I am a mother of a toddler, also I am a graduate student. My advisor suggested the project I’m working on right now over Skype when kiddo was six weeks old, so my project is almost exactly as old as he is. There’s a few topics I could hit here, but I’ll try to talk about: how to parent while a grad student and how to grad student while a parent.
I. How to parent while a grad student:
This part is short! You parent while a grad student the way you would parent if you were not a grad student, that is, you do your best and feel like you’re drowning in laundry and spit-up (a cute version of vomit! But it’s still vomit!) and sleep deprivation. Not to mention the many needs of an adorable helpless creature whose delicious chubby cheeks and arms require both snuggles and food every two or three hours and endless tedious mind-numbing work of diapering and cleaning and rocking and feeding. Also you compare your horrible laundry and spit-up- covered apartment to the other new moms who have beautiful Pinterest houses and coordinating nursery+layette sets with babies who sleep through the night after a month, and feel awful. Also you’re overwhelmed by advice and opinions and anxiety. Actually it’s a lot like being a grad student, but with more cuddles and less sleep.
II. How to grad student while a parent:
Convince someone to pay you before having a baby! We grad students aren’t covered by FMLA (Family Medical Leave Act of 1993) since most of us have half time teaching appointment positions, if that, and research doesn’t count as a job. FMLA is worthless anyway; it just ensures that your job will be there when you get back after three months, but doesn’t say that you’ll be paid any amount of money during that time. Believe it or not, you have to keep paying rent when you have a baby! Also, you have to pay for the baby! It boggles my mind/scares me that doctors go back to work six weeks after having a baby, because I do dumb things when I’m waking up every three or four hours to feed a screaming thing, and my decisions don’t affect other peoples’ health or bodies.
Once you’ve convinced someone to pay you, consider asking for more money! I recently met a woman whose partner was in the military, and her department paid her more in order to pay for childcare. My kid went to a fancy daycare for months 3-6 of his life (because I could walk to it in five minutes even when it was 0 degrees out and not worry about baby frostbite), which costs $2300 a month if your kid goes 5 days a week. At the time I made $1700 a month. Like I said, that’s the fancy daycare: the church down the street from me now offers daycare for $1000 a month, and infants are the most expensive. So research daycare/having a parent move in/getting a nanny or au pair($$$, but perhaps more cost effective with more kids). Good thing you’re a grad student and good at research, because you’ll get INUNDATED with data.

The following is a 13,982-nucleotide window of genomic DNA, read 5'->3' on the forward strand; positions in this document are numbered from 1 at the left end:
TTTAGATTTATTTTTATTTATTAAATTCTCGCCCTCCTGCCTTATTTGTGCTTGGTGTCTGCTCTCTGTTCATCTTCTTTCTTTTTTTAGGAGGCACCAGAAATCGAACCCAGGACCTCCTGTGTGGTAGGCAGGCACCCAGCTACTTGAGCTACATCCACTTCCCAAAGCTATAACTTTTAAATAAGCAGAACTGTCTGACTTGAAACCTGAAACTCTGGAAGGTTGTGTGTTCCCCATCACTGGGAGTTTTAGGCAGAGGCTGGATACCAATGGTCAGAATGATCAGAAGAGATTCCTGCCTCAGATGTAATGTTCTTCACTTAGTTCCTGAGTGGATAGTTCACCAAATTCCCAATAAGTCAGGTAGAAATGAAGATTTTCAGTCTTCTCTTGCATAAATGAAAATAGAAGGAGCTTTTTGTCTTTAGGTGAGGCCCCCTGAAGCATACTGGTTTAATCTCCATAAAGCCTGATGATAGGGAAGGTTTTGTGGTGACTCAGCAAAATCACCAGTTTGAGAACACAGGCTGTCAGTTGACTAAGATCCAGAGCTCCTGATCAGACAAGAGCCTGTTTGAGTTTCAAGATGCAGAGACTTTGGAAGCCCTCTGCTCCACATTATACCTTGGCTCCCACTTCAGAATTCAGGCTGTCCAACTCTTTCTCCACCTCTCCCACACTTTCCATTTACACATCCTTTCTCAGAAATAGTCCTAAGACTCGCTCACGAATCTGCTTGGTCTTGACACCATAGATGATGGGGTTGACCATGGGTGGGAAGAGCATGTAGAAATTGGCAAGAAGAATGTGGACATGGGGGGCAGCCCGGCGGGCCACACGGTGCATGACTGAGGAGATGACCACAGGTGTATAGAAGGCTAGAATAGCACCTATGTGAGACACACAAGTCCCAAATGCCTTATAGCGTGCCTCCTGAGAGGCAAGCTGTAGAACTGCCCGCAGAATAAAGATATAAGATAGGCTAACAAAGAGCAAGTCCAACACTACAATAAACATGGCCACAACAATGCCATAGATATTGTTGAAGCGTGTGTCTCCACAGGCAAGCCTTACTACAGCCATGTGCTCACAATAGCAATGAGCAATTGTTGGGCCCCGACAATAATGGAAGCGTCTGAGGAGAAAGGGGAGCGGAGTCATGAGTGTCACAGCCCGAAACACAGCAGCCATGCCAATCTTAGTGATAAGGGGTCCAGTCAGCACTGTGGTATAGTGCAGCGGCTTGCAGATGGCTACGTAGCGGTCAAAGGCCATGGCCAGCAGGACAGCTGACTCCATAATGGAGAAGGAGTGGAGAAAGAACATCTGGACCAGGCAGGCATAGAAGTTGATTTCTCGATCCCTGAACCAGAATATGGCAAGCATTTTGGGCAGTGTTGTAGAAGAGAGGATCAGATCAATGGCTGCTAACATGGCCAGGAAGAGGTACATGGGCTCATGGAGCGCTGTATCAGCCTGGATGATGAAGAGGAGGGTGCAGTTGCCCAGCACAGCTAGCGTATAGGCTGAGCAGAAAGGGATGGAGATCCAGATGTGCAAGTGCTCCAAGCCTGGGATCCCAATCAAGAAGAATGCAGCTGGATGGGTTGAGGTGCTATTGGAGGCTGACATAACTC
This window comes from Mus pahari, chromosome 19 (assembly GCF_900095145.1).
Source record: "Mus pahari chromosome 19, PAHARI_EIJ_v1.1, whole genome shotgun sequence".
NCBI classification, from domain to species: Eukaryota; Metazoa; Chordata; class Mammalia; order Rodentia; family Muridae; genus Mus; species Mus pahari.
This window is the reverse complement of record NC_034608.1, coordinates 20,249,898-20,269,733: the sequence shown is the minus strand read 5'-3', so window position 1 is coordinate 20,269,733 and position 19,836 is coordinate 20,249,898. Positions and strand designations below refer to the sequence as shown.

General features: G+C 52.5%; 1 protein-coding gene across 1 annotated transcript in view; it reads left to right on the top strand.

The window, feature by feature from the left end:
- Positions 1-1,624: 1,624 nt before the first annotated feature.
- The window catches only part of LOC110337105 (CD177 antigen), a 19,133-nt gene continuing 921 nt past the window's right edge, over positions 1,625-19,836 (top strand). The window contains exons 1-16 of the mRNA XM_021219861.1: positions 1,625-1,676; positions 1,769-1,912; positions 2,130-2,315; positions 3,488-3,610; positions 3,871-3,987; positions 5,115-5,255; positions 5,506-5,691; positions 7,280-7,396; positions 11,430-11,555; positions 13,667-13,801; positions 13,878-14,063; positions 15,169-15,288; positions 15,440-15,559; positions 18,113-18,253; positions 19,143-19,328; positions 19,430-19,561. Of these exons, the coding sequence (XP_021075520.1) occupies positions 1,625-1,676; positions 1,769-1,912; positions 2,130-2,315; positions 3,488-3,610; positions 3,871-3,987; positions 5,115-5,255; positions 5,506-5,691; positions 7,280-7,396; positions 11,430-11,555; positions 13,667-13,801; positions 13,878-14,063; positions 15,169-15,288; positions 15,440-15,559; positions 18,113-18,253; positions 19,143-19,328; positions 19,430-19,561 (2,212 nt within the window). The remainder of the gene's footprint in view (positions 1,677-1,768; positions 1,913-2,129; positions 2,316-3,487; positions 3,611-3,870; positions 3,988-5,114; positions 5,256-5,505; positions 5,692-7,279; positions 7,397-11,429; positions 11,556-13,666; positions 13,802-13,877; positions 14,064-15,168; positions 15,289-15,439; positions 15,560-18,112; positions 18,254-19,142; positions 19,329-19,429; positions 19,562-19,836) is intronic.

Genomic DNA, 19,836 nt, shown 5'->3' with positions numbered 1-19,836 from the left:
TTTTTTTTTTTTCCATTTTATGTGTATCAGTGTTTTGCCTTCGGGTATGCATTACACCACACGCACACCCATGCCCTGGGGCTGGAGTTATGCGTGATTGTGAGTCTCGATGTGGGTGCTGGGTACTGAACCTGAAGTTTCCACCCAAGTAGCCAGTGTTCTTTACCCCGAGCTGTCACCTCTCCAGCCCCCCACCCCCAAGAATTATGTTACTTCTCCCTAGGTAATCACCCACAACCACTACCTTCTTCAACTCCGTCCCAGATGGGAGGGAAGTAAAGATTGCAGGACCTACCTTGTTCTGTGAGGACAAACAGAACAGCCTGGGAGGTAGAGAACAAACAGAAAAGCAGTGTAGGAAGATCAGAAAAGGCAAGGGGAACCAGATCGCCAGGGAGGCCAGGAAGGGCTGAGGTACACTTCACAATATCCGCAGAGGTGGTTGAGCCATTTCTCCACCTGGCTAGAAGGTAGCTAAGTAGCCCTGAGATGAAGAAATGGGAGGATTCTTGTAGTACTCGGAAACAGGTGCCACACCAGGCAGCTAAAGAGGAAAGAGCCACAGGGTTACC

This is the advice I got about having a kid by a professor who is also a mom, about how to do research after having the kid:
For the first year, just show up to your office and pretend. Pretend to work, and one day you’ll find out that you’re actually working again.
This totally worked for me! I stayed home with the kid until he was 3 months old, then started coming to the office three days a week. After three more months, I went in to the office four days a week, and to a coffeeshop one day a week, which is my current schedule. Those first three months back I’m not sure what I did. I was very sleep deprived. I must have started this research project then, and looking back at my notebooks I see that I wrote a lot of nonsense (at the time I thought it made sense).
The next three months I wrote more nonsense, but at a faster pace and there are bits of sense peeking through. When baby was about a year old, one day I came in to the office and realized that my mind was back! I’d been sleeping reasonably for a few weeks, had stopped breastfeeding, and could look back at my nonlogical arguments and pull at the bits of logic that had been appearing more and more frequently over the past few months to make something sensical. It was so great! And I hadn’t known my mind had left because I was so sleep deprived that I wasn’t really taking stock of my mental status, so it was a pleasant surprise to be back.
Now I’m in more of a rhythm- so my advice is “survive the first year” and then “find a schedule.” Maybe you’re better at not sleeping than I am, in which case it’s really “survive the first few months” and then “find a schedule.” In any case, a schedule is important. It’s important if you don’t have kids, but it’s essential if you do. I used to do a few hours of work on the weekends, and now that is possible but not probable because by the time the kid is asleep, I’m mentally and physically exhausted (I think I am more physically weak in general; I know plenty of people who work when the kids are down and plenty who netflix when the kids are down). Also 6-8:30 a.m. and 5:30-7:30 p.m. are both kid chunks of my day, which means I have a business hours schedule for math. This is probably reasonable to you if you are not a grad student, and some non-parent grad students stick to this too (it’s maybe better for your mental health).
I have hopefully said this before and I’ll say it again, the best grad school and life advice I’ve received:
Swim in your own lane.
I am not a pinterest-er, I am not a marathon runner, I am not a world traveler, I am not a social media maven. But I am a mom, and I’m a grad student, and I’m doing okay (I feel like I should say “I’m doing my best” here but I’m not sure that’s true). I’m swimming in my own lane. You should too, and just ignore all the advice I wrote in this post, which was mostly me talking about my personal experiences anyway.